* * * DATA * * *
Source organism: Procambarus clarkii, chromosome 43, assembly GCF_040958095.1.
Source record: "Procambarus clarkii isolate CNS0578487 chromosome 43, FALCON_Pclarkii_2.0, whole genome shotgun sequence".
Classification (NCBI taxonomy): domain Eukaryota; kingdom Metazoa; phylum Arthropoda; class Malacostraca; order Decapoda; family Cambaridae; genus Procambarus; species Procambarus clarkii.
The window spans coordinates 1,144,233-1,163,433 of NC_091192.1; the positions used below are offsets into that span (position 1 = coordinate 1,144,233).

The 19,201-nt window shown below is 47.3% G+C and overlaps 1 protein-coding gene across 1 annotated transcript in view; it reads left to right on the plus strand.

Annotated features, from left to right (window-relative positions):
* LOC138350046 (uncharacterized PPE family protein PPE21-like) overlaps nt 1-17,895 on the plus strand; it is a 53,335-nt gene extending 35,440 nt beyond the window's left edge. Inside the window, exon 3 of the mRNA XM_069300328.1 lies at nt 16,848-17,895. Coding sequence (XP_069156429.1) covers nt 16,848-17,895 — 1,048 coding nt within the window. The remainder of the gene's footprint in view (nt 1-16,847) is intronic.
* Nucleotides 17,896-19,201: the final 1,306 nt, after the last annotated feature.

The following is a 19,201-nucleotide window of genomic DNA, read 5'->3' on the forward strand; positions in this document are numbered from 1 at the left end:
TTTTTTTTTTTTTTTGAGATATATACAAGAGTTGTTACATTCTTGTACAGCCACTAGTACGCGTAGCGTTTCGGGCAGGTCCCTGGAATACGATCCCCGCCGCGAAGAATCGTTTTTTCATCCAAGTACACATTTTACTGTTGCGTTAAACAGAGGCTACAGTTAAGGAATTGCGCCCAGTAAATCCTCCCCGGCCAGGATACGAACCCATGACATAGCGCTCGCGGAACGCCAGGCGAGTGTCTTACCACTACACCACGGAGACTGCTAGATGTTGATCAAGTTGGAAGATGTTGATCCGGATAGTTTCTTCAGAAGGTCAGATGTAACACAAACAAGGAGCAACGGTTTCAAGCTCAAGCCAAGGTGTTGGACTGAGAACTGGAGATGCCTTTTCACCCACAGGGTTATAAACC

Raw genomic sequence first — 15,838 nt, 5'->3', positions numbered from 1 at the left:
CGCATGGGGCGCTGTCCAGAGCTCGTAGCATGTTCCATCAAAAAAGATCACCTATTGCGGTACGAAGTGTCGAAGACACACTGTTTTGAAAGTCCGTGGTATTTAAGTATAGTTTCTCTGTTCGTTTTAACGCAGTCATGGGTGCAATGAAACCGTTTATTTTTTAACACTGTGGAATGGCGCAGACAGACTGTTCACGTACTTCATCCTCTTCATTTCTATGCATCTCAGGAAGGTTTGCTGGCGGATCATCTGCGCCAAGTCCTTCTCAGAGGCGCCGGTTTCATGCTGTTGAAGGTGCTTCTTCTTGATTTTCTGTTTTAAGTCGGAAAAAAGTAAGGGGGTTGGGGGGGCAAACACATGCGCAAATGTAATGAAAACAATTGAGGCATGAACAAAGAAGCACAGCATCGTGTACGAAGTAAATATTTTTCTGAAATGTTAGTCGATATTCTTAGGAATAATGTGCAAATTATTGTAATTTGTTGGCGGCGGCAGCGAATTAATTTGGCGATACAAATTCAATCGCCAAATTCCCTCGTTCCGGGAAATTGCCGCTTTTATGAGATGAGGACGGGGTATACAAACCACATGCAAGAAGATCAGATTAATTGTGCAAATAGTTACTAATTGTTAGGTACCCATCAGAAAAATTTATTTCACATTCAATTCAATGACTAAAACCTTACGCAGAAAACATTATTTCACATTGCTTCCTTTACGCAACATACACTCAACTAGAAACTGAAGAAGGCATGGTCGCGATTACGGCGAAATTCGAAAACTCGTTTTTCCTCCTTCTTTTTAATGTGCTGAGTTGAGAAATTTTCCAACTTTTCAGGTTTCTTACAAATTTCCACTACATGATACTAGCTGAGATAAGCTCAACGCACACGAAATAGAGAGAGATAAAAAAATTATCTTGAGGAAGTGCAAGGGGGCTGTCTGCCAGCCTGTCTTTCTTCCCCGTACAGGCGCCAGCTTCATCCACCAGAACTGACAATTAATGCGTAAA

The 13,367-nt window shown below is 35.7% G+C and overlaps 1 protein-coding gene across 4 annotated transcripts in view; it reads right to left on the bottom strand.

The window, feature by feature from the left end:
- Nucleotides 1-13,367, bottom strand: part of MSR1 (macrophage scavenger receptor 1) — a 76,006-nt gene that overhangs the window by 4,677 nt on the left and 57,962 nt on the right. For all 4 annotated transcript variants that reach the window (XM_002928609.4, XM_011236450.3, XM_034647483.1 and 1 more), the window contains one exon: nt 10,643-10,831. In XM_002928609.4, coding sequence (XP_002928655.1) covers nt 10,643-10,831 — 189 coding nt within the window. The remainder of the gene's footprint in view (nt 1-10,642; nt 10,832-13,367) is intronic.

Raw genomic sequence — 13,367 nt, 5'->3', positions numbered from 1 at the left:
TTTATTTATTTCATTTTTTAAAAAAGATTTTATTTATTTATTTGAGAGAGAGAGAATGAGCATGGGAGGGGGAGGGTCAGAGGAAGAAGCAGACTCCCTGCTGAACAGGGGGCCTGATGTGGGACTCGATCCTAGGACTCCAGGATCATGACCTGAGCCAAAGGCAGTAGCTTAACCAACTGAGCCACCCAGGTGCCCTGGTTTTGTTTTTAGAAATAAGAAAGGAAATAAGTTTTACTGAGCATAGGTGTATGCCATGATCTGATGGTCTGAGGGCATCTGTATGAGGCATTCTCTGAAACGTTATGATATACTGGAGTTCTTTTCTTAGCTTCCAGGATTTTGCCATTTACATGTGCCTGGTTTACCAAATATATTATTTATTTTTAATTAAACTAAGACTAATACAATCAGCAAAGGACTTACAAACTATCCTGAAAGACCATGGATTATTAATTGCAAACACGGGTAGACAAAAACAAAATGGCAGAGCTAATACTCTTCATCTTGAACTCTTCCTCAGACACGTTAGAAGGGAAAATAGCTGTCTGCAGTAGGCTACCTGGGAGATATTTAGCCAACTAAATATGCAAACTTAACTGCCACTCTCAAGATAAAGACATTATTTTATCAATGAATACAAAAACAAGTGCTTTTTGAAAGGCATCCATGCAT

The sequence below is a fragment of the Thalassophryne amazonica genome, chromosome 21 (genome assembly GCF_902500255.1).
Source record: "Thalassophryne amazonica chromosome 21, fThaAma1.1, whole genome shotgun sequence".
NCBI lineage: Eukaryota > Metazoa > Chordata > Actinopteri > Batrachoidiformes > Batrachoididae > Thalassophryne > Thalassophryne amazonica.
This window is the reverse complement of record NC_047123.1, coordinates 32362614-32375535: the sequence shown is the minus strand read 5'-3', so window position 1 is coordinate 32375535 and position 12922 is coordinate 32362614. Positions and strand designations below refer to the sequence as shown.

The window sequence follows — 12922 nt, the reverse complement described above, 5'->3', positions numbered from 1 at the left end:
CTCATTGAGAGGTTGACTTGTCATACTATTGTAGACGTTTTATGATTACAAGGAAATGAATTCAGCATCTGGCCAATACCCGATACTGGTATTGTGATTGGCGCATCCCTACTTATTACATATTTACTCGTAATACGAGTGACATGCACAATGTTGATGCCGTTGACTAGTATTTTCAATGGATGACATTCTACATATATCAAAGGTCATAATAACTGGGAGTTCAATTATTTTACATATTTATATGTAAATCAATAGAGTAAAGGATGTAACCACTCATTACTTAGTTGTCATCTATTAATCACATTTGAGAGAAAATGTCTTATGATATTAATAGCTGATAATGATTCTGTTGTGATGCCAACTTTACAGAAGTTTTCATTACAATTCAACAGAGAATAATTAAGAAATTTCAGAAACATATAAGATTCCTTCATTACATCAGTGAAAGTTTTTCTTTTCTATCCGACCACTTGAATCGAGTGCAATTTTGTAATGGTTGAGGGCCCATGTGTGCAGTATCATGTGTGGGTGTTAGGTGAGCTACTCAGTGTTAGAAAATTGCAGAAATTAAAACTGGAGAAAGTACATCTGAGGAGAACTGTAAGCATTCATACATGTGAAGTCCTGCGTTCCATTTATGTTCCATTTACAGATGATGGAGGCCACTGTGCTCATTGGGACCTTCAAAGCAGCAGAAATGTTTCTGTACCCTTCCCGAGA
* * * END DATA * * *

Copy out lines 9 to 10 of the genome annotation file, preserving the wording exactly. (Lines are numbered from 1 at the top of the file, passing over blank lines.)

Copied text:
The following is a 19,201-nucleotide window of genomic DNA, read 5'->3' on the forward strand; positions in this document are numbered from 1 at the left end:
TTTTTTTTTTTTTTTGAGATATATACAAGAGTTGTTACATTCTTGTACAGCCACTAGTACGCGTAGCGTTTCGGGCAGGTCCCTGGAATACGATCCCCGCCGCGAAGAATCGTTTTTTCATCCAAGTACACATTTTACTGTTGCGTTAAACAGAGGCTACAGTTAAGGAATTGCGCCCAGTAAATCCTCCCCGGCCAGGATACGAACCCATGACATAGCGCTCGCGGAACGCCAGGCGAGTGTCTTACCACTACACCACGGAGACTGCTAGATGTTGATCAAGTTGGAAGATGTTGATCCGGATAGTTTCTTCAGAAGGTCAGATGTAACACAAACAAGGAGCAACGGTTTCAAGCTCAAGCCAAGGTGTTGGACTGAGAACTGGAGATGCCTTTTCACCCACAGGGTTATAAACC